Life after a great leap: lessons from people who dropped everything in search of happiness | Life and style

‘I purchased 200 turkey chicks – and be taughted to rear them on the job’

Paul White, 35, Lancashire

In Might 2018, I turned chief of my native council, Pendle, in Lancashire. A yr later, after almost a decade in native politics, I give up. Alongside my council duties, I had been rising a enterprise: milk and grocery supply to 100,000 clients, domestically and elsewhere in the nation. I had a 3am milk spherical, so I’d be up earlier than daybreak delivering bottles, leaping on a practice to Westminster after lunch to fulfill authorities ministers, and heading again to chair a council assembly that night.

My coronary heart was consistently racing. Shortly earlier than my election as chief, I’d been recognized with cardiomyopathy – coronary heart failure. I’d been fitted with a pacemaker and defibrillator, and placed on remedy, however I’d torn up the physician’s notice, satisfied I used to be too busy to take time without work. I wasn’t bothered if my demanding life killed me. I used to be single and had no time for a household.

After one 21-hour work day, in direction of the top of 2018, I advised my mum I deliberate to give up; as quickly as I uttered the phrases, I felt the load elevate. I moved to a barn conversion in Laneshawbridge, the Lancashire village I grew up in, and offered my stake in the enterprise. For a whereas, I did nothing, which was an infinite and uncomfortable tradition shift. Then I remembered desires I’d harboured as a child, once I’d draw maps of farms I wished to personal. I had studied rural enterprise at college, however the thought of working in agriculture bought misplaced in enterprise and politics. I’d stored a watch on the farming press and, in early 2021, nonetheless reeling from the pandemic, I noticed warnings of a turkey scarcity at Christmas – a outcome of provide chain and labour points stemming from Brexit.


I rented an acre of woodland in the village, purchased 200 turkey chicks for £2,000, and learn up on methods to rear them. I arrange the enterprise in three weeks, figuring I’d see a return in 20 weeks, when the native pubs and butchers have been prepared for his or her birds.

Every day, I rise up with my turkeys at daybreak and shut them in at nightfall. I work alone, however I’ve discovered a lot, educating myself on the job – the bizarre methods the turkeys react to noise, how a lot they eat, and how loud they’re; farming with a hangover is a nightmare. I’ve rented 11 extra acres and, this yr, I’ll begin a industrial flock of egg-laying chickens, then transfer on to sheep.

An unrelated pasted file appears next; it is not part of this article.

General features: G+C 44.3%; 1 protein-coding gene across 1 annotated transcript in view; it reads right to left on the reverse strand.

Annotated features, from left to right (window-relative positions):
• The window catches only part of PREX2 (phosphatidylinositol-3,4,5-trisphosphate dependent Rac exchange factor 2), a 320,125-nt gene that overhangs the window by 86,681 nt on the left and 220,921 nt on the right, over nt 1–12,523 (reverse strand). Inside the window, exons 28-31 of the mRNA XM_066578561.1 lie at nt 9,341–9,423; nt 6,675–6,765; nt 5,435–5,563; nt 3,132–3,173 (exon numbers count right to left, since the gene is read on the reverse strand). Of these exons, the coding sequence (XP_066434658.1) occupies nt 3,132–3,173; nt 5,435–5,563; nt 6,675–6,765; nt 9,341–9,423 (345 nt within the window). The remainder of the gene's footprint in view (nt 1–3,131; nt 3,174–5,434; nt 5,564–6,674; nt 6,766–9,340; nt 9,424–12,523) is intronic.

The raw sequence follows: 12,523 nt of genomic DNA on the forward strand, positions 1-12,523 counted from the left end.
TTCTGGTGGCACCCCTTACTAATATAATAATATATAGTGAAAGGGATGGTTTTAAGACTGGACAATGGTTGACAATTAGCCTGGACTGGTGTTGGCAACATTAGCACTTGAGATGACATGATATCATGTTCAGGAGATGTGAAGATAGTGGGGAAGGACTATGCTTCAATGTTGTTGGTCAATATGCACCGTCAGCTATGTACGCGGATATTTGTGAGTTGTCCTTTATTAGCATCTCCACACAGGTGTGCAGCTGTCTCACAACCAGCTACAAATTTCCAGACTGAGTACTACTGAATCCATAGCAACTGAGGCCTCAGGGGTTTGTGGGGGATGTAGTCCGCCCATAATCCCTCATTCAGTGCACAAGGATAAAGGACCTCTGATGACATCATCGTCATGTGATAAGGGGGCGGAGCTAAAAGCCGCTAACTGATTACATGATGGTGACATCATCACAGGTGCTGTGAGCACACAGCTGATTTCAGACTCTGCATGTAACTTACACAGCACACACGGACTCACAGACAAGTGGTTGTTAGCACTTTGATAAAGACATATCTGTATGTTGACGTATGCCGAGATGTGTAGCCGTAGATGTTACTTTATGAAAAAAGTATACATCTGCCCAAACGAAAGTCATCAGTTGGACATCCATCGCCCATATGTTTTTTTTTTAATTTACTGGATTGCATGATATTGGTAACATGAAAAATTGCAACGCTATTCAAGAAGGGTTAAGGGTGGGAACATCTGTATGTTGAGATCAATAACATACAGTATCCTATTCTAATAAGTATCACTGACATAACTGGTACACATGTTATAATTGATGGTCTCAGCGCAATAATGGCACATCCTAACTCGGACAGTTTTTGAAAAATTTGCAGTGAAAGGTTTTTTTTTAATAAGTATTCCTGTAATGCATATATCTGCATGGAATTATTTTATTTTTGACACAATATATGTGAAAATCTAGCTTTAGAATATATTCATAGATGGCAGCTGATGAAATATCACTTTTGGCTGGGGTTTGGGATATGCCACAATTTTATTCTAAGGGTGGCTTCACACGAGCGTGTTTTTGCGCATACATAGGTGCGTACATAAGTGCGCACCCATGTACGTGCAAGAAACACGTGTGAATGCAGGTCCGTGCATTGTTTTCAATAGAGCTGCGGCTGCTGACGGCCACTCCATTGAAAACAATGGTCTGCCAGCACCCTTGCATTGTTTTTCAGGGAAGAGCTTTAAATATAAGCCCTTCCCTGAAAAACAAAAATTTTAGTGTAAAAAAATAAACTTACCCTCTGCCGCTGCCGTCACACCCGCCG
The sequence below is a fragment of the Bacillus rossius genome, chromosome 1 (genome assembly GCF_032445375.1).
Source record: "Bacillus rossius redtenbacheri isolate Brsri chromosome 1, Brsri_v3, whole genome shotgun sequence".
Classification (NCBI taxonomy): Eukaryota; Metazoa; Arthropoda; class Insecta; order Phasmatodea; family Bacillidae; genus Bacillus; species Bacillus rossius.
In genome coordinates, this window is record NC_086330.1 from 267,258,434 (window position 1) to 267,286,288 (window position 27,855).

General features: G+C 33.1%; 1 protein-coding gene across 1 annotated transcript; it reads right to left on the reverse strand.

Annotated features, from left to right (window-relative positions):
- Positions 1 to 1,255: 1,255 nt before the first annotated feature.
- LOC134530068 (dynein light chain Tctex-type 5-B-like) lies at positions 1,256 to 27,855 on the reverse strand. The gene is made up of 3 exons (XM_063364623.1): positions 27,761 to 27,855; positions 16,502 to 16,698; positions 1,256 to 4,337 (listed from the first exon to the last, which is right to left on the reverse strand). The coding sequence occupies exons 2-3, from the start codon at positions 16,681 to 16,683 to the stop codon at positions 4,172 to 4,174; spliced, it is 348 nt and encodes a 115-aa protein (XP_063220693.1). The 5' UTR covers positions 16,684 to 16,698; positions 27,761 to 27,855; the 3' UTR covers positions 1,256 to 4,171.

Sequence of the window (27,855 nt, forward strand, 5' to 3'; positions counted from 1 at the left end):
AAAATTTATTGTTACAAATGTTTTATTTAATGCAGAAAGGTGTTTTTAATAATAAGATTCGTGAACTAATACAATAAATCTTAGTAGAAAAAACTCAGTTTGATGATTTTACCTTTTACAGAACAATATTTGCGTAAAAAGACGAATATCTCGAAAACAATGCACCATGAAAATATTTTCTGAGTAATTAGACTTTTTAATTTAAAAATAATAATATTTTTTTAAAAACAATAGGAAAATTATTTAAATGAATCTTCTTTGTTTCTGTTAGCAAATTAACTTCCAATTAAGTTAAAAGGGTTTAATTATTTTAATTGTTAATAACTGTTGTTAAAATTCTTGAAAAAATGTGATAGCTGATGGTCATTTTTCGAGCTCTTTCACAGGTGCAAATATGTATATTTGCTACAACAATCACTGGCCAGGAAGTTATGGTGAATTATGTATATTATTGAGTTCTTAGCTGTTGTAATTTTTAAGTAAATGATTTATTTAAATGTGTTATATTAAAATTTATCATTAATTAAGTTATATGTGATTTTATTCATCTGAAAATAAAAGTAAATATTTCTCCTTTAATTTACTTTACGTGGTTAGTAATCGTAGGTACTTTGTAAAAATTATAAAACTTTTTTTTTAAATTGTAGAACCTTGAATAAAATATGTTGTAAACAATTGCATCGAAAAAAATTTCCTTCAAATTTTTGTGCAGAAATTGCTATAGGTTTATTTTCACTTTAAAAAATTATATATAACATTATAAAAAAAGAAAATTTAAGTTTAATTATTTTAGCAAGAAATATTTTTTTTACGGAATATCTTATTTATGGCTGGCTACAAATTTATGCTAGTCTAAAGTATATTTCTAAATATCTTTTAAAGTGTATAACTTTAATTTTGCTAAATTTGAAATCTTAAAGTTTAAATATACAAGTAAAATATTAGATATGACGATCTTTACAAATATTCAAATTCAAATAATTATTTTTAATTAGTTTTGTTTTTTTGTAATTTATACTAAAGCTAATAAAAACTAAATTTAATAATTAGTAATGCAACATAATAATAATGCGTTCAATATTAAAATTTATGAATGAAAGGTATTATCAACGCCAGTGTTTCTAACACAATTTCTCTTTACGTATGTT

After I was in politics, I assumed it was an important factor in the world. I used to be named Younger Lancastrian of the Yr in 2018, however, once I look again at images, I appear gray, skinny, sick. Now, I spend hours outdoor. I lead a strolling group, and clock up much more miles with my canine. I are inclined to my turkeys by the river, and potter across the village speaking to people. Earlier than, my household have been uncared for. Now, my mum pops in for a brew after work, and I spend time with my child niece.

Virtually, there are downsides to life on the farm: rain, animals die, and it’s important to be very good to make a residing from it: a £10 turkey chick can finally promote for as much as £90. Emotionally, it’s been onerous to come back to phrases with the change. Handing over the keys to the city corridor was a big reduction, but I toy each day with going again – it looks like unfinished enterprise. People who wished my consideration for years, whom I thought of buddies, disappeared. I’ve additionally discovered it onerous to reconcile myself with the concept I’m not contributing to the world or reaching in the identical approach: when you’ve tasted success, you are feeling compelled to fill your days with it. Now, I query if it’s OK for all times to really feel this straightforward. I think I’ll search for one other endeavour alongside this one, but it surely must be excellent.

Everybody tells me how fortunate I’m to have made the leap. It’s by no means going to make me wealthy in cash however I believe, in time, it may make me wealthy in happiness.

‘After the Brexit referendum, my Dutch husband stated: we have now to maneuver’

Daybreak Connor-Van der Horst, 49, Nijmegen, the Netherlands

Dawn Connor-Van der Horst with her husband Eric
Daybreak Connor-Van der Horst together with her husband Eric. {Photograph}: Sanne De Wilde/The Guardian

Within the run-up to the Brexit referendum, the roads close to our north Devon dwelling have been lined with purple Vote Go away indicators. I used to be strongly pro-remain and attended our native depend on vote night time. Because the piles of paper grew, they confirmed my fears. Within the early hours, I went dwelling to my Dutch husband, Eric, and cried. Our sons, seven and 10, have been in mattress whereas we watched the outcome come via on TV. Eric turned to me and stated: “I believe we have now to maneuver.” By the top of 2017, we had left for the Netherlands.

We by no means wished to take the choice – nor may we have now predicted how a lot we’d lose in the method. As a household, we recognized strongly as European. We lived in the Netherlands once we have been first married. After I fell pregnant and we moved dwelling to Britain, it by no means felt like emigrating; we simply rocked up and moved in. Leaving, a decade later, felt completely different, as if I didn’t belong in my very own nation.